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Author's Note: This is a repost from my amazon.com review.

The back cover claims that the story held within the pages is about a suburban-born, adopted "good-girl" who comes to a path of self-discovery while living in a modern-day harem owned by the Prince of Brunei. To this extent, this description is true, but not entirely accurate.

Written in the style of most-modern day memoirs, Some Girls: My Life in a Harem, opens on the scene of the author's troubled childhood and ill relations with her father. After feeling she has failed as an actress and living with limited resources after being cut off from her finances due to her dropping out of college, she follows a lead from a friend after working with an "escort service" which in turn swallows her up into the life of a "harem girl", even though in no way is the harem officially reported.

Reading like a mid-day soap opera, the story continues as the author finds herself in the prince's favor, only later to escape back to the states into a world of abortions, drugs, and experimental theater. After finding her funds are running short once again, she returns to Brunei, only to realize she has fallen out of her position of power and replaced by the ever increasing flow of newcomers. However, the Lauren only describes this piece of history rather briefly, almost as if something important has been removed.

The book closes on the Lauren's realization of what is normal and how history yet repeats itself—as seen with the adoption of her Ethiopian son. However, the continuous "fallout" of her time in the prince's harem that the author alludes to throughout—embezzlement of funds, evening gossip news exposure, etc.—are hardly discussed, instead quickly cutting to the epilogue of the life she currently lives now.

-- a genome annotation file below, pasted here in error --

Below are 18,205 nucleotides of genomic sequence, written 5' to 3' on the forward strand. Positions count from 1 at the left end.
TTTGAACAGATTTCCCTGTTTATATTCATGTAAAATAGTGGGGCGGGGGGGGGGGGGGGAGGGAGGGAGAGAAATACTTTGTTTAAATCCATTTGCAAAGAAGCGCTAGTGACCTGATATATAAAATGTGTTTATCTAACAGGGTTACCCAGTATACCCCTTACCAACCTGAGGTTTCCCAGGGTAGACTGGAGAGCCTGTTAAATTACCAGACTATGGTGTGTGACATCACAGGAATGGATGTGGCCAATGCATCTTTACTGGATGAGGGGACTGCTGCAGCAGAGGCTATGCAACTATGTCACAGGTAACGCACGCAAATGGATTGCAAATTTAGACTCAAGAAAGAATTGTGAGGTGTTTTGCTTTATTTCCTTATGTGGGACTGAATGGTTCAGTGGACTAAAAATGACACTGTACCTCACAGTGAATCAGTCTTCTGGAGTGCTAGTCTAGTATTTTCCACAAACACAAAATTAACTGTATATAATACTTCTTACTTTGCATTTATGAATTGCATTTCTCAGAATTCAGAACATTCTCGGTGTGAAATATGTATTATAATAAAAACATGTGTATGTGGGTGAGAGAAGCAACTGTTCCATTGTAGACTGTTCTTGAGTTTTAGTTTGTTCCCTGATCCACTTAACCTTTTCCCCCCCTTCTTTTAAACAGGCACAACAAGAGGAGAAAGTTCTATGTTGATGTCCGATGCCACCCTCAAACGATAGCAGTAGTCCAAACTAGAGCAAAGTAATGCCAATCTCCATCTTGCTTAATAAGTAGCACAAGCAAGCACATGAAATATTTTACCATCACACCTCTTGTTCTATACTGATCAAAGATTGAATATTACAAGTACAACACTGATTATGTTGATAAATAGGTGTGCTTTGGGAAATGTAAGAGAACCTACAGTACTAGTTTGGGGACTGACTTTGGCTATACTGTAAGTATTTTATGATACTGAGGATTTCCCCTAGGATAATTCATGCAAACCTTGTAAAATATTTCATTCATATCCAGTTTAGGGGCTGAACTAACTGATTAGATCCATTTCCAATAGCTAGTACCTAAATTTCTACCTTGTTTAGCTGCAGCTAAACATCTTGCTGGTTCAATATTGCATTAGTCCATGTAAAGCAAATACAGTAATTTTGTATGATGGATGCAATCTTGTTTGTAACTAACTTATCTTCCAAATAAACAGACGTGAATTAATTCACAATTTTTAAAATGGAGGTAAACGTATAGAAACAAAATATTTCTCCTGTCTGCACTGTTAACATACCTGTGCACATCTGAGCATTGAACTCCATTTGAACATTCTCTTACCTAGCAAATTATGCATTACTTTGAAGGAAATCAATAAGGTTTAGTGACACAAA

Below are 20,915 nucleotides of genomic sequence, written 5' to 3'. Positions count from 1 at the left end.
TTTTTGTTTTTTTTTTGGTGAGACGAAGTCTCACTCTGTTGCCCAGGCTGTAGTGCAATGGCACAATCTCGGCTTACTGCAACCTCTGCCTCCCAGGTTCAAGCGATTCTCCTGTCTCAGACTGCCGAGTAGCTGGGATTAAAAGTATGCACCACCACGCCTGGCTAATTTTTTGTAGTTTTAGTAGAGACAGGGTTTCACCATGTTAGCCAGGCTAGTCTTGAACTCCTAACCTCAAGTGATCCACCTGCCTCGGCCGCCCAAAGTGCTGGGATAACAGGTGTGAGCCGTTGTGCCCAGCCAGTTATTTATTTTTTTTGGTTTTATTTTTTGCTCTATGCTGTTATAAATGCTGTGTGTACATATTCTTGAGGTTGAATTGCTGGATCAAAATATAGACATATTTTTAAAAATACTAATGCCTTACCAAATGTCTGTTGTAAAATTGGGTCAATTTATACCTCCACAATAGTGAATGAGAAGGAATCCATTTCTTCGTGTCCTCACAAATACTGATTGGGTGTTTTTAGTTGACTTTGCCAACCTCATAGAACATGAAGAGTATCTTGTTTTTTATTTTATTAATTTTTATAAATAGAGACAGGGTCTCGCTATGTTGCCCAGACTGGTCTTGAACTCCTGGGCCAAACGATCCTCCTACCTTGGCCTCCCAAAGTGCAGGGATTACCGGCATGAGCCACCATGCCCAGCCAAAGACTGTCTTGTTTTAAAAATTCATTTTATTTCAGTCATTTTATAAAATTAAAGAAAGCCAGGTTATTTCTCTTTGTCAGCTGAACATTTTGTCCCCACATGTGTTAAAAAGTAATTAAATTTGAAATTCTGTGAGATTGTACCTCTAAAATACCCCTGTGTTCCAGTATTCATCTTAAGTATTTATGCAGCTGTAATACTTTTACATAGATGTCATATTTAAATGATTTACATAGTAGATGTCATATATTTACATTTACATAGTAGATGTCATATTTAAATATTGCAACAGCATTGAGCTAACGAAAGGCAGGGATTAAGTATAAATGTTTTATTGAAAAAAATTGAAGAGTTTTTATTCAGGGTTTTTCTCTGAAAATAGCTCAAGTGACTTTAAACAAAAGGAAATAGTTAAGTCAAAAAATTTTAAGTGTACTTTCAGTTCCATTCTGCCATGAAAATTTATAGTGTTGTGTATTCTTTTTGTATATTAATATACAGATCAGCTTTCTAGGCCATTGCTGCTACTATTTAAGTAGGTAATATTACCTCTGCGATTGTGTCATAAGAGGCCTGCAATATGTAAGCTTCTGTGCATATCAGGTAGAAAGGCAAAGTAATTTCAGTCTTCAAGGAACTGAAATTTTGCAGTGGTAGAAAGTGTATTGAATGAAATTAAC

I had originally picked this book up through a recommendation in Marie Claire as the author interview sounded savvy and sophisticated, yet when I began reading, I found the writing style almost juvenile and simplistic—telling, not showing. The author continuously portrays herself as a victim to her circumstances, alternating between blaming herself using a cliched woe-is-me-technique and her mental instabilities.

While the book preaches self-redemption and coming of age, I found very little of such in the author's experience. Lauren constantly puts herself down and emphasizes her worthlessness as a woman instead of embracing her femininity. Even at the book's completion, I was left with the sense that the author still has many unresolved issues to see through to the end, leaving a horribly bitter taste in my mouth. There is no closure.

The redeeming feature of this book shines deep in the narrative technique, using almost a rough, "bad-girl" leather and studs slang, which comes off as a refreshing change from most feminine narratives, if at times a little a crude and overused.

While this book was not for me, I do recommend it as a lazy summer day, throw-away read—though nothing more than that. While there is no closure, the book is a fast read, providing at least some measure of satisfaction to more reluctant readers.

3/5 stars
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